The Latest on the Mortgage Fraud Fraud

Where are those tumbrils?

Obama to Use Pension Funds of Ordinary Americans to Pay for Bank Mortgage “Settlement”

Obama’s latest housing market chicanery should come as no surprise. As we discuss below, he will use the State of the Union address to announce a mortgage “settlement” by Federal regulators, and at least some state attorneys general. It’s yet another gambit designed to generate a campaign talking point while making the underlying problem worse.

The president seems to labor under the misapprehension that crimes by members of the elite must be swept under the rug because prosecuting them would destablize the system. What he misses is that we are well past the point where coverups will work, and they may even blow up before the November elections. If nothing else, his settlement pact has a non-trivial Constitutional problem which the Republicans, if they are smart, will use to undermine the deal and discredit the Administration.

To add insult to injury, Obama is apparently going to present his belated Christmas present to the banking industry as a boon to ordinary citizens. He refused to appoint a real middle class advocate, Elizabeth Warren, to the Consumer Financial Protection Bureau, but he’s not above stealing her talking points.

We and other commentators have discussed how the mortgage settlement negotiations nominally led by Iowa attorney general Tom Miller had descended into farce. Almost nothing the Miller camp said was believable. They were presented as “attorney general” discussions when the Administration was pulling the strings. They’ve described a deal as weeks away for over a year. They kept claiming that they had undertaken investigations when not a single subpoena was issued by the AGs still involved in the negotiations. They’ve argued from the get go that a pact will be good for homeowners when the deal reached by under-resourced Nevada attorney general Catherine Cortez Masto with a single servicer, Saxon, resulted in a payout that is 10 to 20 times what the Administration is calling a victory. And that assumes that the banks will live up to their side of the deal when past settlements of servicing abuses have shown that they don’t.

The administration has finally woken up to the fact that the housing mess is almost certain to get worse before it gets better, and Obama must therefore be armed with better propaganda. The Miller-led talks have become a bit of an embarrassment and needed to be put out of their misery. So Team Obama and Federal banking regulators have agreed on terms and as we discussed last Friday, are upping the pressure on state attorneys general to fall into line. As reported by Shahien Nasiripour of the Financial Times:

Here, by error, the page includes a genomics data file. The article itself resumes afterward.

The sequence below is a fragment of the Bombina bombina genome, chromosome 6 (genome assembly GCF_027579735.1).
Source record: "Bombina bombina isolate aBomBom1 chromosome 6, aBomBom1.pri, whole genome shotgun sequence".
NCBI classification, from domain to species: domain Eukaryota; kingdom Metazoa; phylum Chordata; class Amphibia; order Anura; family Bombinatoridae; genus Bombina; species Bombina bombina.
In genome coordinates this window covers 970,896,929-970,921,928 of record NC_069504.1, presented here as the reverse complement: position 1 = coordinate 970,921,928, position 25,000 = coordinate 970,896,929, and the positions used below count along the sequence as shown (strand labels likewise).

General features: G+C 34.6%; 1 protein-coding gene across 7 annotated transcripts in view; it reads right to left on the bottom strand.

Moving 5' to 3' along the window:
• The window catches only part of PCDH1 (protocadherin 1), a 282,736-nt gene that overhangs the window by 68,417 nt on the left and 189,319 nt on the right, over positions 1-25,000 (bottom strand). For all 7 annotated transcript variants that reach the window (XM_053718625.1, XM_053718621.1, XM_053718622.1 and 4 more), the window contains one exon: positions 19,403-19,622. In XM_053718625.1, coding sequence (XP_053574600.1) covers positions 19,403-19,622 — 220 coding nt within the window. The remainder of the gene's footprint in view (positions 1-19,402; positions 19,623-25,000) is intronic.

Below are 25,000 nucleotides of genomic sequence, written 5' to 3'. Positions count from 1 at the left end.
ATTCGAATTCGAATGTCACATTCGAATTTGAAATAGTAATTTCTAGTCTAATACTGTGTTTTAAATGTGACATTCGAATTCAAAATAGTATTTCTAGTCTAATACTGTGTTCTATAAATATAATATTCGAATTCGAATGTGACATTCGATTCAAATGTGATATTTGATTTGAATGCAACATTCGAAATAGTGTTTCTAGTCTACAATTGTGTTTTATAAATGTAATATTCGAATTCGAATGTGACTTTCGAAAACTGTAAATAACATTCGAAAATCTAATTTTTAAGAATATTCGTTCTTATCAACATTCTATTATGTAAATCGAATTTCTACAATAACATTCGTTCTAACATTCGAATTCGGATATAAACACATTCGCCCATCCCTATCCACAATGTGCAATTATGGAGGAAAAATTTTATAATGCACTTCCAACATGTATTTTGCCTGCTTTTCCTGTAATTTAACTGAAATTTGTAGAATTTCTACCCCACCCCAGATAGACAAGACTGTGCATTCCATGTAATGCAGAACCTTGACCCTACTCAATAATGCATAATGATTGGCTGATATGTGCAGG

Banks and government negotiators have cleared a big hurdle in efforts to resolve allegations of widespread mortgage-related misdeeds, agreeing on terms for a settlement that are being circulated to the 50 US states for approval, state officials and a bank representative say.

The proposed pact would potentially reduce mortgage balances and monthly payments by more than $25bn for distressed US homeowners…

State prosecutors have already received a set of documents detailing new mortgage servicing standards that the banks and the government negotiators have agreed to. The states were also being sent documents detailing other main components of the deal, such as the liability release for the banks, the so-called “menu” of options describing the various forms of aid to be given to borrowers, as well as the precise language of the so-called “most favoured nation” clause, which spells out how participating states in the deal would be eligible to receive more advantageous terms should a holdout state strike a more favourable deal on its own with the five targeted banks.

The story did not outline terms, but previous leaks have indicated that the bulk of the supposed settlement would come not in actual monies paid by the banks (the cash portion has been rumored at under $5 billion) but in credits given for mortgage modifications for principal modifications. There are numerous reasons why that stinks. The biggest is that servicers will be able to count modifying first mortgages that were securitized toward the total. Since one of the cardinal rules of finance is to use other people’s money rather than your own, this provision virtually guarantees that investor-owned mortgages will be the ones to be restructured. Why is this a bad idea? The banks are NOT required to write down the second mortgages that they have on their books. This reverses the contractual hierarchy that junior lienholders take losses before senior lenders. So this deal amounts to a transfer from pension funds and other fixed income investors to the banks, at the Administration’s instigation.

http://www.opednews.com/populum/linkframe.php?linkid=144522

Speak Your Mind